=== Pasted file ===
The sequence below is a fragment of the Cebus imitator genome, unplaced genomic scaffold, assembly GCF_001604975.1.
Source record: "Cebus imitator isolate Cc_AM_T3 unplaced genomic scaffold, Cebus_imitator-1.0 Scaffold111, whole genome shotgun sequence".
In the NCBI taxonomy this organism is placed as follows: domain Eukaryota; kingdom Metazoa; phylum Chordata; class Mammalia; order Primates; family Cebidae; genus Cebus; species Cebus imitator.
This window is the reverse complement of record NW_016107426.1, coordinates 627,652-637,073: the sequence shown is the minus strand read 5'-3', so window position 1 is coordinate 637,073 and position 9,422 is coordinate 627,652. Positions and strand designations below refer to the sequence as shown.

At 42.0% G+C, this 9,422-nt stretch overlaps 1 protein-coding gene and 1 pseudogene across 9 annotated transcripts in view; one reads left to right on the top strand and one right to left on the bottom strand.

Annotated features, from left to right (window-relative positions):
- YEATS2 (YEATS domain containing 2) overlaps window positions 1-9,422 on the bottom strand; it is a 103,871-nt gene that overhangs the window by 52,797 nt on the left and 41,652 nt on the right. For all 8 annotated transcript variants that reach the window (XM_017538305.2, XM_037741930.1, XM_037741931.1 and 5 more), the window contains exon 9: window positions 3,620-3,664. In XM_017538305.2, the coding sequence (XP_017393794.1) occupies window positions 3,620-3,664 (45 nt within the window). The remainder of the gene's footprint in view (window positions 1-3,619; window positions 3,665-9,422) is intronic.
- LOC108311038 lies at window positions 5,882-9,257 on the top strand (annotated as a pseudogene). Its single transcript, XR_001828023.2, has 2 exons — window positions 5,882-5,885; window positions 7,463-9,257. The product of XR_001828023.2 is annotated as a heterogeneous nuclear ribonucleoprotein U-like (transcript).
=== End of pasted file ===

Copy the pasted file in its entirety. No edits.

The sequence below is a fragment of the Cebus imitator genome, unplaced genomic scaffold, assembly GCF_001604975.1.
Source record: "Cebus imitator isolate Cc_AM_T3 unplaced genomic scaffold, Cebus_imitator-1.0 Scaffold111, whole genome shotgun sequence".
In the NCBI taxonomy this organism is placed as follows: domain Eukaryota; kingdom Metazoa; phylum Chordata; class Mammalia; order Primates; family Cebidae; genus Cebus; species Cebus imitator.
This window is the reverse complement of record NW_016107426.1, coordinates 627,652-637,073: the sequence shown is the minus strand read 5'-3', so window position 1 is coordinate 637,073 and position 9,422 is coordinate 627,652. Positions and strand designations below refer to the sequence as shown.

At 42.0% G+C, this 9,422-nt stretch overlaps 1 protein-coding gene and 1 pseudogene across 9 annotated transcripts in view; one reads left to right on the top strand and one right to left on the bottom strand.

Annotated features, from left to right (window-relative positions):
- YEATS2 (YEATS domain containing 2) overlaps window positions 1-9,422 on the bottom strand; it is a 103,871-nt gene that overhangs the window by 52,797 nt on the left and 41,652 nt on the right. For all 8 annotated transcript variants that reach the window (XM_017538305.2, XM_037741930.1, XM_037741931.1 and 5 more), the window contains exon 9: window positions 3,620-3,664. In XM_017538305.2, the coding sequence (XP_017393794.1) occupies window positions 3,620-3,664 (45 nt within the window). The remainder of the gene's footprint in view (window positions 1-3,619; window positions 3,665-9,422) is intronic.
- LOC108311038 lies at window positions 5,882-9,257 on the top strand (annotated as a pseudogene). Its single transcript, XR_001828023.2, has 2 exons — window positions 5,882-5,885; window positions 7,463-9,257. The product of XR_001828023.2 is annotated as a heterogeneous nuclear ribonucleoprotein U-like (transcript).